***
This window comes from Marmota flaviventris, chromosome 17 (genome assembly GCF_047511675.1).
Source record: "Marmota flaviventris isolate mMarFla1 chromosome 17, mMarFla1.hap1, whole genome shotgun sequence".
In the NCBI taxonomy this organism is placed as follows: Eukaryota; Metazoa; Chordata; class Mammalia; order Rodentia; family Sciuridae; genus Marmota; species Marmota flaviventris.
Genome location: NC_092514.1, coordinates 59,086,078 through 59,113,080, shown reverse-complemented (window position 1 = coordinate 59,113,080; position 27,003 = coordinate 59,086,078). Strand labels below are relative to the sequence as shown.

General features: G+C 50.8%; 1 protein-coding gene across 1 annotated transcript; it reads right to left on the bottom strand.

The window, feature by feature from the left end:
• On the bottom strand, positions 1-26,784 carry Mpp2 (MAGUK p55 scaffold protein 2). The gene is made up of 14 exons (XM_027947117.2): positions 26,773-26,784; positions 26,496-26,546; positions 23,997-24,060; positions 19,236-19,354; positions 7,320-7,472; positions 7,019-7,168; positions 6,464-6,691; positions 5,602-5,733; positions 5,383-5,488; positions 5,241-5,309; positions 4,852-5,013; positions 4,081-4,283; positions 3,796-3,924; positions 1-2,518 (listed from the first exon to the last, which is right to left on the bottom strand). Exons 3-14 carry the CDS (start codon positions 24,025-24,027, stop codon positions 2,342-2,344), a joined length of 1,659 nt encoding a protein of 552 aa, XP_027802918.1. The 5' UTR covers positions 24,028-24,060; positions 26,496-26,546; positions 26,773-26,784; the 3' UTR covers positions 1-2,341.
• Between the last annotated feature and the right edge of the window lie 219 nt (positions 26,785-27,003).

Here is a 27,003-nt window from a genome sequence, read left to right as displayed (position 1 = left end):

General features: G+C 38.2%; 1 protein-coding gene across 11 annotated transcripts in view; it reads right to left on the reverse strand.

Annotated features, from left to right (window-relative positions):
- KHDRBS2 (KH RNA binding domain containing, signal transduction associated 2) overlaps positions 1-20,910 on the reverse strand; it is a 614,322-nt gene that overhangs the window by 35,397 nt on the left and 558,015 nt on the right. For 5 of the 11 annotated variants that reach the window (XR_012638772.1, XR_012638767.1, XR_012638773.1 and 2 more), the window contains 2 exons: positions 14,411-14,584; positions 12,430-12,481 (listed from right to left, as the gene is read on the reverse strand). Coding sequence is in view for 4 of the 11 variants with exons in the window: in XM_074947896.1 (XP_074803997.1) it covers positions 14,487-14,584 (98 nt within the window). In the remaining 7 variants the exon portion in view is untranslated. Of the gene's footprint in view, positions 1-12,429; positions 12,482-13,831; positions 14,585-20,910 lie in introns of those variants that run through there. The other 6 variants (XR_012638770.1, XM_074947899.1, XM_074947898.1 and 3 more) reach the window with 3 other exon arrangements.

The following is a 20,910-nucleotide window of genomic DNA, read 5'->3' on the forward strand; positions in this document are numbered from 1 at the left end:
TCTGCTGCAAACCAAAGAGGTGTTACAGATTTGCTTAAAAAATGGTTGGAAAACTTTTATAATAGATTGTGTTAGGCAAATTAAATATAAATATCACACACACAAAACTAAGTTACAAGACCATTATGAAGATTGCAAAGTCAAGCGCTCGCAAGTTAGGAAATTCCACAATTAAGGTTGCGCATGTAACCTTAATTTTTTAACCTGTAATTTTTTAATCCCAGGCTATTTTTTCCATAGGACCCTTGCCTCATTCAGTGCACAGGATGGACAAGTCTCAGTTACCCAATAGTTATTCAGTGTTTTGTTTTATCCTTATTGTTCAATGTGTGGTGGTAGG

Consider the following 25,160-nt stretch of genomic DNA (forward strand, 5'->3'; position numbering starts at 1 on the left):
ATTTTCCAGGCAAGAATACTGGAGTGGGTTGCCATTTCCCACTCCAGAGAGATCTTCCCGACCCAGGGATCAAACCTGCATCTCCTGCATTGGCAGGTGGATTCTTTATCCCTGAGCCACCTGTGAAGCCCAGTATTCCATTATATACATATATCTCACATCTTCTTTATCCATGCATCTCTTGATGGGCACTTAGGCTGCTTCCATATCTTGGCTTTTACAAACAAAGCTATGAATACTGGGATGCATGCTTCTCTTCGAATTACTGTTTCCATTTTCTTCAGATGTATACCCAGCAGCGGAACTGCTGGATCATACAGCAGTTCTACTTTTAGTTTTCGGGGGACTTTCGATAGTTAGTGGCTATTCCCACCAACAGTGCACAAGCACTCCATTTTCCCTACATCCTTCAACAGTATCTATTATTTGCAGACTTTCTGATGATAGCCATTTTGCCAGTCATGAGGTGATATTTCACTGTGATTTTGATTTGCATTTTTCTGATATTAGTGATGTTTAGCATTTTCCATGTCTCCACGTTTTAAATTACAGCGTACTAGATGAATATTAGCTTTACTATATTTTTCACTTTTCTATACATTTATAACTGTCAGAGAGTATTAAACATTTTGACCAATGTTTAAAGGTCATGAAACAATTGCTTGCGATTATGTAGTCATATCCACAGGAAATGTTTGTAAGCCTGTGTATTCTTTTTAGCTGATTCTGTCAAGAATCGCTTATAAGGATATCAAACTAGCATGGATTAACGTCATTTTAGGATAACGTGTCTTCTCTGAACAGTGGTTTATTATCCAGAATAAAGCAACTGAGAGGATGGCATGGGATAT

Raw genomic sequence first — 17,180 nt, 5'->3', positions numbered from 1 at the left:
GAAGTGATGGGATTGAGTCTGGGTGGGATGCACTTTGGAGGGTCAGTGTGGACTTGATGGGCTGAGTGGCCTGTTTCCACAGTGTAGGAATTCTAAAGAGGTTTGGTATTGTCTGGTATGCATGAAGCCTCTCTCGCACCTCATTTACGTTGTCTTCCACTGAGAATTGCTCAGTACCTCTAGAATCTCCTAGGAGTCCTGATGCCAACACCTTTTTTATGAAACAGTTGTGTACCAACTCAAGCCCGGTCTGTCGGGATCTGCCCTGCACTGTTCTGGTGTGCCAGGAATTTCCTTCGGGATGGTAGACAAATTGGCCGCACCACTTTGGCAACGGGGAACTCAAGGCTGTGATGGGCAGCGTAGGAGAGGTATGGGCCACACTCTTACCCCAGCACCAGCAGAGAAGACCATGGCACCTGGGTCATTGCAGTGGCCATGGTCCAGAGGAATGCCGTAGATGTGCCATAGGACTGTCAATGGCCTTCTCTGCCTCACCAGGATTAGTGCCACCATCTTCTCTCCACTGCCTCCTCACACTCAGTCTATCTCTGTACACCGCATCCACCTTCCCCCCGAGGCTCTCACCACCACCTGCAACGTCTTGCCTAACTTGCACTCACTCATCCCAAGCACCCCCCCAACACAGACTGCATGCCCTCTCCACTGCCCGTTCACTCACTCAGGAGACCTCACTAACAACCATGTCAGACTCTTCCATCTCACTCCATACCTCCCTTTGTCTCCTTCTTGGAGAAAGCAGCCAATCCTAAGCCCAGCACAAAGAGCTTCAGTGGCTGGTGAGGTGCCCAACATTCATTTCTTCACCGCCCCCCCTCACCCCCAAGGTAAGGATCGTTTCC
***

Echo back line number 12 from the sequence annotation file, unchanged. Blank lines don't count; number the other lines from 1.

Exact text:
- KHDRBS2 (KH RNA binding domain containing, signal transduction associated 2) overlaps positions 1-20,910 on the reverse strand; it is a 614,322-nt gene that overhangs the window by 35,397 nt on the left and 558,015 nt on the right. For 5 of the 11 annotated variants that reach the window (XR_012638772.1, XR_012638767.1, XR_012638773.1 and 2 more), the window contains 2 exons: positions 14,411-14,584; positions 12,430-12,481 (listed from right to left, as the gene is read on the reverse strand). Coding sequence is in view for 4 of the 11 variants with exons in the window: in XM_074947896.1 (XP_074803997.1) it covers positions 14,487-14,584 (98 nt within the window). In the remaining 7 variants the exon portion in view is untranslated. Of the gene's footprint in view, positions 1-12,429; positions 12,482-13,831; positions 14,585-20,910 lie in introns of those variants that run through there. The other 6 variants (XR_012638770.1, XM_074947899.1, XM_074947898.1 and 3 more) reach the window with 3 other exon arrangements.